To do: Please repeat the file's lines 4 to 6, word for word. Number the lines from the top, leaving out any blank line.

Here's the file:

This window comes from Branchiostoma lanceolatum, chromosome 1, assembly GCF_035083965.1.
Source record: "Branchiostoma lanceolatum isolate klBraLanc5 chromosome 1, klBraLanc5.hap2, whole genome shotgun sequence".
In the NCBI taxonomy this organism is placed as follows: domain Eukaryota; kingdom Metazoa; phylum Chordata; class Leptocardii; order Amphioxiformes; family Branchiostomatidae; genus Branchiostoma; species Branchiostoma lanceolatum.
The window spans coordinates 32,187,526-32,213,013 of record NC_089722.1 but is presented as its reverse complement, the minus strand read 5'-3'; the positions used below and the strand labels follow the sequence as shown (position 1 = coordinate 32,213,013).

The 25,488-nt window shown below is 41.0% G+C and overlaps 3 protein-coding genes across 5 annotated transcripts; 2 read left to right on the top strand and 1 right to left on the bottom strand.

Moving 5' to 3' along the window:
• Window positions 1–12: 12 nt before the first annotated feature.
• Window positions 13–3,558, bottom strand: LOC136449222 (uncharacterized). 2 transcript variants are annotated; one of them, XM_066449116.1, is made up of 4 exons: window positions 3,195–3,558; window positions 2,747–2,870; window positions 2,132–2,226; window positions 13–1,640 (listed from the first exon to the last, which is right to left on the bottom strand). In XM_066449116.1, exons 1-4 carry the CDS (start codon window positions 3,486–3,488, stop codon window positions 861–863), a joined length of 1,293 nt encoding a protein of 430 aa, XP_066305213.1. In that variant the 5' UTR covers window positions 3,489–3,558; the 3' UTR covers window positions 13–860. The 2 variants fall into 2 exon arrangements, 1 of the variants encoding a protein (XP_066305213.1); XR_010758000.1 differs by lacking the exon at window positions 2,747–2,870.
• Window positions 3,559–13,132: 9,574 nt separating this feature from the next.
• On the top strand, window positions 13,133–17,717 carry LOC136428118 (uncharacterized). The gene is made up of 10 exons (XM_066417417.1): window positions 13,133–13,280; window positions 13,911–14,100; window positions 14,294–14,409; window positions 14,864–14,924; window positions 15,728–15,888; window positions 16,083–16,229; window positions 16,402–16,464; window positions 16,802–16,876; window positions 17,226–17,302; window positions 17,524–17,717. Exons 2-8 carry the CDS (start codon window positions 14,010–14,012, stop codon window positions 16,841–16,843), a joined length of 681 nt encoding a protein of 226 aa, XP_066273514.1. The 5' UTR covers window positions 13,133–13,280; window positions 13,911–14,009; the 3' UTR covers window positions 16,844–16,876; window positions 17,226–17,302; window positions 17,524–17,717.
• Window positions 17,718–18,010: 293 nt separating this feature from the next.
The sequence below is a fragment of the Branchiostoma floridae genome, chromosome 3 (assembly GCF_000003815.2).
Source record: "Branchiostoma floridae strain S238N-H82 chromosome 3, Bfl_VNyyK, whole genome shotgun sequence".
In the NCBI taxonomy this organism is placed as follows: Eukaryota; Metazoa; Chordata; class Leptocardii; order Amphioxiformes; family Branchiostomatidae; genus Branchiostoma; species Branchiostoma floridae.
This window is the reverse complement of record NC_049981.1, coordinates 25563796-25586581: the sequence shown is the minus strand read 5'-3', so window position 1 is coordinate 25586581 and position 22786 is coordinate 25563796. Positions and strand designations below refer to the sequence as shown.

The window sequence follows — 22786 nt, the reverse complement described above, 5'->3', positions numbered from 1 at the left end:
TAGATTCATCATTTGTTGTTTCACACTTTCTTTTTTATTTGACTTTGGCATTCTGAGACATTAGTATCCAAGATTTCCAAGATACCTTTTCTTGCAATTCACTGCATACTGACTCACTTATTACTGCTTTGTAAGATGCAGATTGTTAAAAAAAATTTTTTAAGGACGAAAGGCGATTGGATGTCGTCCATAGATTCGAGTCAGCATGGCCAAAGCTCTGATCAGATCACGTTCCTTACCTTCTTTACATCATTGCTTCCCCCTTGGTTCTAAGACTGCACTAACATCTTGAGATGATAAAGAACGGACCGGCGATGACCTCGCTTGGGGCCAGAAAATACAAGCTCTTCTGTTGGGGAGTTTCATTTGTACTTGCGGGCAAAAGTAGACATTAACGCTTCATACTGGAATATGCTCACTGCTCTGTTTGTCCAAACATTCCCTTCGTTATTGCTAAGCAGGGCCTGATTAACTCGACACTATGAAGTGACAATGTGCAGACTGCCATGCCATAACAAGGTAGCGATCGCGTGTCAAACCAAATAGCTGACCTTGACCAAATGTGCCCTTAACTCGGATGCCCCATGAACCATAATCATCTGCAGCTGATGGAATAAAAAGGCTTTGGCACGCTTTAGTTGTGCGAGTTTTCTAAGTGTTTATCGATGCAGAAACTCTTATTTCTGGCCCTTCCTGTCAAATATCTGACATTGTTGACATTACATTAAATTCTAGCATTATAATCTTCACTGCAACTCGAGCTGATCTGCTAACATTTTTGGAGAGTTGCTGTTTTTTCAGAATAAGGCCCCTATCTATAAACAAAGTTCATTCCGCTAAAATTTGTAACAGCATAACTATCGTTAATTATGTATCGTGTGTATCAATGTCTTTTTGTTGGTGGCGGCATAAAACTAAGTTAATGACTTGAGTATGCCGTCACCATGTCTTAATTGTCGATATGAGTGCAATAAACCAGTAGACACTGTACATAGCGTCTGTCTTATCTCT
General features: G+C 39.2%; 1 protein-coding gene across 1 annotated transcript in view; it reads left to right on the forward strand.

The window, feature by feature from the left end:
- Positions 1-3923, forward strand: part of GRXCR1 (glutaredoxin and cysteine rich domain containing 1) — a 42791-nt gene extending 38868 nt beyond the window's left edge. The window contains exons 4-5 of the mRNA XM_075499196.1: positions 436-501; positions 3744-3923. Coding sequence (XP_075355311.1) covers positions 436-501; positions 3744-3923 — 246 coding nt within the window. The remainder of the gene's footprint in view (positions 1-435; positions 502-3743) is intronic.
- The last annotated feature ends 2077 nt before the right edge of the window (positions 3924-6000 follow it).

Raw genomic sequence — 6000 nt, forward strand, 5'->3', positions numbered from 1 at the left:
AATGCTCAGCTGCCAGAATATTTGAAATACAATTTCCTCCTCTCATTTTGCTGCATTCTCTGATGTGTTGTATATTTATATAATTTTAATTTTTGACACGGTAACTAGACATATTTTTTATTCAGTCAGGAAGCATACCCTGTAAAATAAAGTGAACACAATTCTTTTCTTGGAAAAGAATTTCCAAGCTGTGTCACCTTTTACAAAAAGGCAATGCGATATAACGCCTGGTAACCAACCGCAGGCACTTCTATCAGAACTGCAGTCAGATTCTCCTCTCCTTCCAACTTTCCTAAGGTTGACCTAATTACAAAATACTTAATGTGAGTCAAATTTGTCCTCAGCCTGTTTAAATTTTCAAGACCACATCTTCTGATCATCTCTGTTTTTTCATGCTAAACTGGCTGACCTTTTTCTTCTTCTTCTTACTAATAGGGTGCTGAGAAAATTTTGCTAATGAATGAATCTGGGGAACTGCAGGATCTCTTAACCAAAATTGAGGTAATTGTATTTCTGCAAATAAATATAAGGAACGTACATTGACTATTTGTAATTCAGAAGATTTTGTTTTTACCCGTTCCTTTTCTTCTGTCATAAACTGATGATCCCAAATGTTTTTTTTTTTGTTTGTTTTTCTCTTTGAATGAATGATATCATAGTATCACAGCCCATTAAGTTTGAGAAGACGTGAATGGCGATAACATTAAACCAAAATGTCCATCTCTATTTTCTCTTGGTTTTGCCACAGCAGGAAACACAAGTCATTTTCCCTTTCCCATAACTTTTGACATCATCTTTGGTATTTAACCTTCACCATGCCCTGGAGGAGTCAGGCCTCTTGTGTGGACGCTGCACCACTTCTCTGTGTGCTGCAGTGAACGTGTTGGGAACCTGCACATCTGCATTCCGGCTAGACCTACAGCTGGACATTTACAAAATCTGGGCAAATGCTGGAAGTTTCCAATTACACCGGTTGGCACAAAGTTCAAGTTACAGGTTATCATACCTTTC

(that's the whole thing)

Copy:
The window spans coordinates 32,187,526-32,213,013 of record NC_089722.1 but is presented as its reverse complement, the minus strand read 5'-3'; the positions used below and the strand labels follow the sequence as shown (position 1 = coordinate 32,213,013).

The 25,488-nt window shown below is 41.0% G+C and overlaps 3 protein-coding genes across 5 annotated transcripts; 2 read left to right on the top strand and 1 right to left on the bottom strand.

Moving 5' to 3' along the window: